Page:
Restaurant Tour 17: Sorabol Korean Restaurant in New Malden

It is difficult to find a restaurant that serves traditional Korean Food thousands of miles away from its place. It is also difficult to find food that is not wavered by the ever changing ‘food fashion’. Sorabol stands out in this sense. Having manned the same position in New Malden for over 20 years, Sorabol is also a part of the immigration history of Koreans in London. Being also the first Korean restaurant in the ‘Korean Town’ of New Malden, Sorabol has not only watched over the growth of the Korean community, but has also led it.

The history of Korean restaurants in the Korean Town starts with Sorabol. First opening with the name Asadal in February 1991, Sorabol has remained in the same location over decades. New Malden at the time saw a large domain of Indian shops and restaurants at the time and many Japanese were living there also. Having targeted the Japanese audience, Sorabol captivated them with Galbi (Marinated beef ribs) and Bulgogi (Marinated shredded beef), and soon welcomed many of different ethnic backgrounds. In widening the local’s understanding and increasing their willingness to taste different Korean food, Sorabol has played an indisputably massive role. The restaurant also served as almost a present to the Koreans in London, missing home food.

Sorabol was renamed from ‘Asadal’ in 2007, however there are manias of the restaurant who have continued to visit for over twenty years. There are some familiar faces who dine there as often as three times a week, and it is not uncommon to find University students dining with friends, having first tried Sorabol’s food as a child with their parents. Sorabol has maintained the ambiance of a quality restaurant but reduced prices to cater a larger audience; now a healthy mix of businessmen, students and mums are seen to dine together.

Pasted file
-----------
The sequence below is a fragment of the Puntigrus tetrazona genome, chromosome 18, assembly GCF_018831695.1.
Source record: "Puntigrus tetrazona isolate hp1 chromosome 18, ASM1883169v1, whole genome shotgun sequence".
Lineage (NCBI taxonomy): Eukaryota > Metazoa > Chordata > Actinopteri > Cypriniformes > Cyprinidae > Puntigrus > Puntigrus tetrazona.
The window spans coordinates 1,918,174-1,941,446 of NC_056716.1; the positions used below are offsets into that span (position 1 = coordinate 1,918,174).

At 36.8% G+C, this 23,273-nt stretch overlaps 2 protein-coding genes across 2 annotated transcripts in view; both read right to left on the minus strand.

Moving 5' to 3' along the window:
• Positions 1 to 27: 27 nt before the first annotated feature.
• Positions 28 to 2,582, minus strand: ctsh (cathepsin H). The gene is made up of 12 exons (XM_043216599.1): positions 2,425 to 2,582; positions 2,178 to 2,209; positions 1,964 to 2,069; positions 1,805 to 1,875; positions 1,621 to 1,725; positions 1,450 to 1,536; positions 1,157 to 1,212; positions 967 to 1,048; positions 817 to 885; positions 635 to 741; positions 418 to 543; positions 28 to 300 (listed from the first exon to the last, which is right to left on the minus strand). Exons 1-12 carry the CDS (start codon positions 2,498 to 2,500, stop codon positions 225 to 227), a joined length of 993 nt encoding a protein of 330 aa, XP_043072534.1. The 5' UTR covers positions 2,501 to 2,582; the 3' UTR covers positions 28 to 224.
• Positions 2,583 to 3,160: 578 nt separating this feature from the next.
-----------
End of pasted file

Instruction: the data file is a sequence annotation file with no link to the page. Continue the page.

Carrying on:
The Lunch Menu of Chicken, Pork or Bulgogi (Marinated Shredded Beef) on rice is a popular dish. Sorabol explains that dishes such as these are key in introducing the British to traditional Korean Barbeque. The cheaper lunch menu allows individuals to taste the different meat dishes and then later introduce them to family and friends, as they order the meat barbeque for dinner.

Koreans usually pick Yukhoe (Seasoned raw beef), Bossam (Boiled pork) and Hong-Eo hoe (Raw skate) as Sorabol’s specialties. With Yukhoe being so popular, the Yukhoe Dolsot-bibimbap (Rice, mixed vegetables and raw beef in a stone pot) is also a favourite of many. Kimchi Jeongol (Spicy Kimchi stew) is a loved by many to eat with rice or as a side dish with alcohol, and the same applies to the Bulgogi Guksu Jeongol (Marinated beef and noodle stew). Children seem to have a special attachment to Sorabol’s Ddokboggi (Spice rice cakes). Having stooped for nothing less than the best, prime cuts of meat, Sorabol’s customers have never had to complain about the quality of any meat in the Korean barbeque.

Sorabol boasts itself as a ‘good restaurant’ – tasty food, good service and a calming ambience for not only the customers, but also those working at the restaurant. The owner’s unspoken charisma bears through the restaurant’s walls with a certain confidence that has firmly placed itself through the 20 years experience. And this is Sorabol,

Korean restaurant in New Malden.

Sorabol popular dish:
Barbeque
Yukhoe (Seasoned raw beef)
Bossam (Boiled pork)
Hong-Eo hoe (Raw skate)

Sorabol Opening hours:
Mon-Sat: 1200-1500, 1800-2300
Sun: Closed

Reported by Bada Kim (bada@theeast.org)




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